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Drawing on hundreds of tombstones from Rome, Italy and the Western provinces, this study assesses how parents visualised childhood. By considering the most popular funerary themes and iconographic models, it emphasises both the emotional and social investment placed in children, bringing to the fore many little-known examples. From Britannia to Dacia, Aquitania to Pannonia, it highlights the rich artistic diversity of the provinces and shows that not all trends were borrowed from the capital. With a wide range of social groups in evidence, including freedmen, soldiers and peregrini, it also considers the varying reasons which underlay child commemoration and demonstrates the importance of studying the material in context. Amply supported by a catalogue of examples and over a hundred images, it will be essential reading for anyone working on Roman childhood or family studies.Read more
- Examines a wide range of monuments from Rome, Italy and the Western provinces and compares the portraits of children to those in other artistic contexts, including Greek tombstones, Roman wall-paintings and Roman public monuments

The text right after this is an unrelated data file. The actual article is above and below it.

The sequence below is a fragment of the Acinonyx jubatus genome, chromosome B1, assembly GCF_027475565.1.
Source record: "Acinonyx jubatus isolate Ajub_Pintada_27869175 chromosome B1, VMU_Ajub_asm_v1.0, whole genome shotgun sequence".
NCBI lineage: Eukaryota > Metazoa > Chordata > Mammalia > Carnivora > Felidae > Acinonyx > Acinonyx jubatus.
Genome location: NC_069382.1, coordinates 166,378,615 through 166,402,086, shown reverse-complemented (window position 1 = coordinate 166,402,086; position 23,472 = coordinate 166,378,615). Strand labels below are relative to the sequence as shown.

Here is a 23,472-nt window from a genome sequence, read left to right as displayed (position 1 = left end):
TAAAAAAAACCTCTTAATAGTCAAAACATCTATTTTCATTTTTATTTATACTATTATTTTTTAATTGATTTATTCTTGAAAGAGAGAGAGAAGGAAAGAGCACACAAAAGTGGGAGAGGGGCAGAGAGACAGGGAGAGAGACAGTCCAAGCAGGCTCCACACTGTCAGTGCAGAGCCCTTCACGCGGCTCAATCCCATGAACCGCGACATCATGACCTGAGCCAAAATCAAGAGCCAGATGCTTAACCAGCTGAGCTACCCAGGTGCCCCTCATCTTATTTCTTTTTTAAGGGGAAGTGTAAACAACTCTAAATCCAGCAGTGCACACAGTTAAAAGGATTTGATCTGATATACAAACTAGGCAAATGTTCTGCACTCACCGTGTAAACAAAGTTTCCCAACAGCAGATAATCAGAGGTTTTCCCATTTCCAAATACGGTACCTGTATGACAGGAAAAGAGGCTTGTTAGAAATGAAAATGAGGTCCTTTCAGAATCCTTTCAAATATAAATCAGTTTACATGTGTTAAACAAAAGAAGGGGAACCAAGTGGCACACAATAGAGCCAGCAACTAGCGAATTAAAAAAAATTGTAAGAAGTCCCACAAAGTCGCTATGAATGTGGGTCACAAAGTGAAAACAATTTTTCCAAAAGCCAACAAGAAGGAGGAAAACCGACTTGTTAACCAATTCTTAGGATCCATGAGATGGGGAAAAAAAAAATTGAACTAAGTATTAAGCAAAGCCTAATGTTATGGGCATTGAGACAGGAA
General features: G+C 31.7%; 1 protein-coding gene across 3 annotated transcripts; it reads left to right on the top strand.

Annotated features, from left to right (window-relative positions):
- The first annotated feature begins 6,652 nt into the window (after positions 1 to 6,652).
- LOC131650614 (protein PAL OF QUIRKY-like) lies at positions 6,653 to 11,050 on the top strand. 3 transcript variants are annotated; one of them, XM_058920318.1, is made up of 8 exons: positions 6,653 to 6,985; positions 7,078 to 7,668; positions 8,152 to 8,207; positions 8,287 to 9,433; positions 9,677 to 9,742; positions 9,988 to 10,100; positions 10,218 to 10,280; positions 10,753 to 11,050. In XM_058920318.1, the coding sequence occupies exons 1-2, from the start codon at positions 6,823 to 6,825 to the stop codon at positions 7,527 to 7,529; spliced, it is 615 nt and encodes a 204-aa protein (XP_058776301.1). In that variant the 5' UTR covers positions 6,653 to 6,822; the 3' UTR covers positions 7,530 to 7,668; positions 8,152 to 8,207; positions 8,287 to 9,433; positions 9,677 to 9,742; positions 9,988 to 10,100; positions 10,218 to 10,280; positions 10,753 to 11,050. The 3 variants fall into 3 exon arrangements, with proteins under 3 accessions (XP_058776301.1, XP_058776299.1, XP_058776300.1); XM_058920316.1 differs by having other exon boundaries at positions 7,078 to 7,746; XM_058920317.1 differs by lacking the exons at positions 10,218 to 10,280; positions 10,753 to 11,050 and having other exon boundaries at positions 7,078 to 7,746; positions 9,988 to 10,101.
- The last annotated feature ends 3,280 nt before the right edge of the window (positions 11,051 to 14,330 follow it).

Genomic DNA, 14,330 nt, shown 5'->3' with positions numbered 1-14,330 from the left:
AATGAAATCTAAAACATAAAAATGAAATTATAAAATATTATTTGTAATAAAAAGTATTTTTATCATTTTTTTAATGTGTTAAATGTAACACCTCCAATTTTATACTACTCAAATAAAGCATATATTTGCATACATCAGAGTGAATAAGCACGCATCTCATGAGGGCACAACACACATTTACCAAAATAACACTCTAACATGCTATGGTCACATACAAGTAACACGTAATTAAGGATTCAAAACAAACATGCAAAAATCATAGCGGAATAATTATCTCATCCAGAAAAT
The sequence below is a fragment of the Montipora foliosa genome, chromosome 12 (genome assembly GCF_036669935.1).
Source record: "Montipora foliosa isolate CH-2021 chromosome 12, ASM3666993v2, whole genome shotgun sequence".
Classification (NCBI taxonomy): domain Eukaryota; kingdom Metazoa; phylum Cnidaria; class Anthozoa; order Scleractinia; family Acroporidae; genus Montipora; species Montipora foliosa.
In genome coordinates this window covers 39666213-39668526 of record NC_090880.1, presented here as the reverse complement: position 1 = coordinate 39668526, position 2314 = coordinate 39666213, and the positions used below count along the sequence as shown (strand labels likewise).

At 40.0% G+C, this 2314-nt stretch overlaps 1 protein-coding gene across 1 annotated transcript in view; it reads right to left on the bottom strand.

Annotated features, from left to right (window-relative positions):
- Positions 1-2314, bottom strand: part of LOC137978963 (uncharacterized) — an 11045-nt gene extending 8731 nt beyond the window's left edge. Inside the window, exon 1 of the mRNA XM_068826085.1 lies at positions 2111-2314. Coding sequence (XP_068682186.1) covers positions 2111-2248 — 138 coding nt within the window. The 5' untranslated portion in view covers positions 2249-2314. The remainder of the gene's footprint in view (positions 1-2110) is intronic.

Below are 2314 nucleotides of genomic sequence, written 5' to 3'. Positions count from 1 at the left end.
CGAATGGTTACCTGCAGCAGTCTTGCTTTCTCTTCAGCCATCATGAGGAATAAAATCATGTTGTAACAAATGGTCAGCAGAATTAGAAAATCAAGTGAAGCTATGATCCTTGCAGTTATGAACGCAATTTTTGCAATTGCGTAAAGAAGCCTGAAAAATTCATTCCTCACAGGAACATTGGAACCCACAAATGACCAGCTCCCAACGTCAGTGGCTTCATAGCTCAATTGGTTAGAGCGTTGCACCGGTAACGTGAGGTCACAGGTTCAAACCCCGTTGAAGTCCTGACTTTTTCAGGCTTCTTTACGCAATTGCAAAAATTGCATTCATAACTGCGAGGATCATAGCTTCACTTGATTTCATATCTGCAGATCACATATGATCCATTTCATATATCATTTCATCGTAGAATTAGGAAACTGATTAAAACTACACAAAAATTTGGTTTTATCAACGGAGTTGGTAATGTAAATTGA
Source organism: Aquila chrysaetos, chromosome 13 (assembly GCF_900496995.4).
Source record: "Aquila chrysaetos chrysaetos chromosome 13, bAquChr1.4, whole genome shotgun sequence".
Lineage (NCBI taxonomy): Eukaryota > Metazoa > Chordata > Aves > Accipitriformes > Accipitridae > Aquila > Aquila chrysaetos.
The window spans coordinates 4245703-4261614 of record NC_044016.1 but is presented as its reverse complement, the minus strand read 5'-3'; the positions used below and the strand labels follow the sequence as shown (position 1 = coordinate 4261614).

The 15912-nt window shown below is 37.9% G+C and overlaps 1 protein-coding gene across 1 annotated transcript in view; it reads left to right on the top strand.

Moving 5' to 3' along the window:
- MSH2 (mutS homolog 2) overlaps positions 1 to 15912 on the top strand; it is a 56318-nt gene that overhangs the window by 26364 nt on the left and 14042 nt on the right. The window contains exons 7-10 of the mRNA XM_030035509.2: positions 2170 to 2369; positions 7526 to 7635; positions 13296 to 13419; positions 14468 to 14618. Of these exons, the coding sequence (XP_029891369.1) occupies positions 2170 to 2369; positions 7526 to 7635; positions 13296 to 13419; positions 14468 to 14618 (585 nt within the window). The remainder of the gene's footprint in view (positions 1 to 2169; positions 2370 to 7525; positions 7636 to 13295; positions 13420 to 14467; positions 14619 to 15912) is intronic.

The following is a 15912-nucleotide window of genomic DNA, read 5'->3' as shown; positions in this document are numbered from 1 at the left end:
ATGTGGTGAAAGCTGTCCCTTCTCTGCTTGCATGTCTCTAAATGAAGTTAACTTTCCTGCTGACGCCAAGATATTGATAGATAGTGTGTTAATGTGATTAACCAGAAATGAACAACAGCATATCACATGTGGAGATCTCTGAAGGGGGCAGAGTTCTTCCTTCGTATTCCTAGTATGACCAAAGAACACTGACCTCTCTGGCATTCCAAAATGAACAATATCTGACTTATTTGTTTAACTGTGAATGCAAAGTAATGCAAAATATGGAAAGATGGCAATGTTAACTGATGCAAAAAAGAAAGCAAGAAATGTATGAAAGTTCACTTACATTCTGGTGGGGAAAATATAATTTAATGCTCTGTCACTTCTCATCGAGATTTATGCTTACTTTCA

- Contains a full catalogue of all 900 currently attested monuments, including many which are little known in Roman childhood studies
- Richly illustrated, with 125 photos, as well as links to further online images
Reviews & endorsements
'Mander has produced a study of Roman childhood that is exemplary not only for the physical research that has gone into documenting this far-flung body of monuments but also for his rigorous, wide-ranging, and sober analysis of that corpus within its broader visual traditions and social-historical contexts. This is a book that any scholar with an interest in ancient childhood, the family, and social history will profit from reading.' Sinclair Bell, American Journal of Archaeology
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- Date Published: October 2012
- format: Hardback
- isbn: 9781107001022
- length: 411 pages
- dimensions: 264 x 225 x 24 mm
- weight: 1.4kg
- contains: 130 b/w illus.
- availability: Available
Table of Contents
2. Locating the Roman child
3. The iconography of childhood
4. Nuclear notions
5. Fluid families
6. Portraits in context
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